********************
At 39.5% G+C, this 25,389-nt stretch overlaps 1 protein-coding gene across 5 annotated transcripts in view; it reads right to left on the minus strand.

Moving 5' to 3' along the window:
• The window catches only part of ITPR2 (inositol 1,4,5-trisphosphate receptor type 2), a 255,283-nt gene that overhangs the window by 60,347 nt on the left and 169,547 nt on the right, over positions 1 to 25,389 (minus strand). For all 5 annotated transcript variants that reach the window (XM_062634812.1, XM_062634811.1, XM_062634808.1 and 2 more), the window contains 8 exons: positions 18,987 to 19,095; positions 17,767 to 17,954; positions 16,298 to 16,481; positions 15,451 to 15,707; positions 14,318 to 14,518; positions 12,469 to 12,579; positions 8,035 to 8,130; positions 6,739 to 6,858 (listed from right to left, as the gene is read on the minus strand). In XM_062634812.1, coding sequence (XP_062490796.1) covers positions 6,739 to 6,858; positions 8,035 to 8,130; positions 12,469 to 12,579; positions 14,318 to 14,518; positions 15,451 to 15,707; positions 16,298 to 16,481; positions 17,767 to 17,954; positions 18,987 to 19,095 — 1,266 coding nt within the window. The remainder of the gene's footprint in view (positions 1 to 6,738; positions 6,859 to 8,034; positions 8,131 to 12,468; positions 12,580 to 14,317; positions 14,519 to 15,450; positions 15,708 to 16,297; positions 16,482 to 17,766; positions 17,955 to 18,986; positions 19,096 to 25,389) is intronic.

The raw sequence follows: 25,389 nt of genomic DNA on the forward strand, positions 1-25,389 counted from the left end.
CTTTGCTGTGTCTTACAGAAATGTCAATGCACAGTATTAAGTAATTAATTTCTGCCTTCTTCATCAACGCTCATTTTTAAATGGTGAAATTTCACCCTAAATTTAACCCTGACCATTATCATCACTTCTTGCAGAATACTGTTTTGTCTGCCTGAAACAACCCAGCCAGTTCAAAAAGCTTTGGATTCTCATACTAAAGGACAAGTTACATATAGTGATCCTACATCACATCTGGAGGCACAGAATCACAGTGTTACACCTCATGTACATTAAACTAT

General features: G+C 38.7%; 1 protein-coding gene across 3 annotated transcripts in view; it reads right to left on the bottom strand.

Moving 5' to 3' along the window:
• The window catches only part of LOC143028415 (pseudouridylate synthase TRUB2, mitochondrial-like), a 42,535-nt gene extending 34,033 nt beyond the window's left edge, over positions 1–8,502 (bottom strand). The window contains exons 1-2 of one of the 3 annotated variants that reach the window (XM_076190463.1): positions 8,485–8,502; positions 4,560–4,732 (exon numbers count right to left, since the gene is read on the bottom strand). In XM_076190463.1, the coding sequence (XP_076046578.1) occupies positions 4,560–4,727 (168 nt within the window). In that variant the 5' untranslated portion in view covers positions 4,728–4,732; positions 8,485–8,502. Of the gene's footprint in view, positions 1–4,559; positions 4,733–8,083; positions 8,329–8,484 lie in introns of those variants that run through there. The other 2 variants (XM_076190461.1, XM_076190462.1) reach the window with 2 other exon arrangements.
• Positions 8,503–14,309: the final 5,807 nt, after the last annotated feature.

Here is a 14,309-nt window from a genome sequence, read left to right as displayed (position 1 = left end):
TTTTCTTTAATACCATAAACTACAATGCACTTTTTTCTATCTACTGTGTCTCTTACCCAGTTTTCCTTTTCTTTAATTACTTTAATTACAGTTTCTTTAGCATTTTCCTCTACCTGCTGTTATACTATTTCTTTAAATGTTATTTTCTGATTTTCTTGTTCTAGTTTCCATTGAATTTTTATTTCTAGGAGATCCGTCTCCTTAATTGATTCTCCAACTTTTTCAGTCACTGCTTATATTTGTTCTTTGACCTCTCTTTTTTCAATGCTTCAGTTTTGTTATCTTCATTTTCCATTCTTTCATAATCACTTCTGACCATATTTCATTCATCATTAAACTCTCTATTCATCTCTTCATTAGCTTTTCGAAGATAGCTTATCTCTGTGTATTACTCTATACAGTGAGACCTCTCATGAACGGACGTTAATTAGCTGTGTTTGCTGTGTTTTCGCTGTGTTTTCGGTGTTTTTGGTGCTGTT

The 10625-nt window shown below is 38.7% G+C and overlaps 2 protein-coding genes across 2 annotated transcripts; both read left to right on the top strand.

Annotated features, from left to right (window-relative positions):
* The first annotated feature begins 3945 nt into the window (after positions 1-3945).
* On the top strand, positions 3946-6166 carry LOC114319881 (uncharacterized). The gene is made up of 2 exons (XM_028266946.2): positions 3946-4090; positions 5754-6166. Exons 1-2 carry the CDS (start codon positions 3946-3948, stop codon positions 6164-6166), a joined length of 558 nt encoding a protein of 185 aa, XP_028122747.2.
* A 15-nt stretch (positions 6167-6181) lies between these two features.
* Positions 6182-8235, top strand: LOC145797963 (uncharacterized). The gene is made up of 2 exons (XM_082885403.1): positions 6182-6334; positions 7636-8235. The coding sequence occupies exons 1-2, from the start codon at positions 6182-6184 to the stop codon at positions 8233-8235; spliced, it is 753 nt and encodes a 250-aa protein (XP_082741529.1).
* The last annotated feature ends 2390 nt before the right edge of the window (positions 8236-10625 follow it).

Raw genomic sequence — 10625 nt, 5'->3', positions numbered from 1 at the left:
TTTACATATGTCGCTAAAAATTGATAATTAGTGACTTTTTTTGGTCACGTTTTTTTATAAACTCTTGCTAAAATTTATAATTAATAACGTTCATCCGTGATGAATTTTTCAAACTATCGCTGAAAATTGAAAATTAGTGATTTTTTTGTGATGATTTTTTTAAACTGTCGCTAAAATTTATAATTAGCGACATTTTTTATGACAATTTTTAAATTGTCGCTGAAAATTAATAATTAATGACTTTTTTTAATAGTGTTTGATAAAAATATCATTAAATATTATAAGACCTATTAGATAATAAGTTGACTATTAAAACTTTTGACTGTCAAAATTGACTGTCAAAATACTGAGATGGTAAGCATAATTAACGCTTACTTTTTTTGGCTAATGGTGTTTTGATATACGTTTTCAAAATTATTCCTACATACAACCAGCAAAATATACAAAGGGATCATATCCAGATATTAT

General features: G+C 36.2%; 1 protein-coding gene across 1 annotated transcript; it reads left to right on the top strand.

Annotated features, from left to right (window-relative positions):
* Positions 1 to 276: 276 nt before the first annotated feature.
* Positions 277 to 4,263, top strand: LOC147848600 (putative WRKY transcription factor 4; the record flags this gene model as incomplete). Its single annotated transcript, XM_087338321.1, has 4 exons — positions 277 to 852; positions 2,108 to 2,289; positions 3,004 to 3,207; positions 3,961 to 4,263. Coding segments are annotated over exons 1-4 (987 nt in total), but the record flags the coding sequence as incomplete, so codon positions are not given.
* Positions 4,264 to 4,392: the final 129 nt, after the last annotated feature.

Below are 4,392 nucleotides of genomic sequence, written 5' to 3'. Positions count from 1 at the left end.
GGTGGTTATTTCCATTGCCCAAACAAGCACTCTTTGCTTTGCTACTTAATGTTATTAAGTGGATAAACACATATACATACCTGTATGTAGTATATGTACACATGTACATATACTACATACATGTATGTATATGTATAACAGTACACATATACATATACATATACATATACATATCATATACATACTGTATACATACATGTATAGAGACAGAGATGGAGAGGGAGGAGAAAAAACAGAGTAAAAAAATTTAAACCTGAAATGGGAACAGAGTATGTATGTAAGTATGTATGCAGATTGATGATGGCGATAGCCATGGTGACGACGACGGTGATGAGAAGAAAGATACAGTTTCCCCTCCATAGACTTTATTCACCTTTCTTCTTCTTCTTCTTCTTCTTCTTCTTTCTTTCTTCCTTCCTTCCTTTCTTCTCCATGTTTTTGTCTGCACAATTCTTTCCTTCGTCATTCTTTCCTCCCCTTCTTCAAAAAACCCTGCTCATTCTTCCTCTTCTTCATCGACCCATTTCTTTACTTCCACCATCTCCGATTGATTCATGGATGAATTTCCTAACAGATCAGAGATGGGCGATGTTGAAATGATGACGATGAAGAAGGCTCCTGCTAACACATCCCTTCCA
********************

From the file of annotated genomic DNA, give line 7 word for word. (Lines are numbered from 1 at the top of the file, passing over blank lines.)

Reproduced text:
Moving 5' to 3' along the window: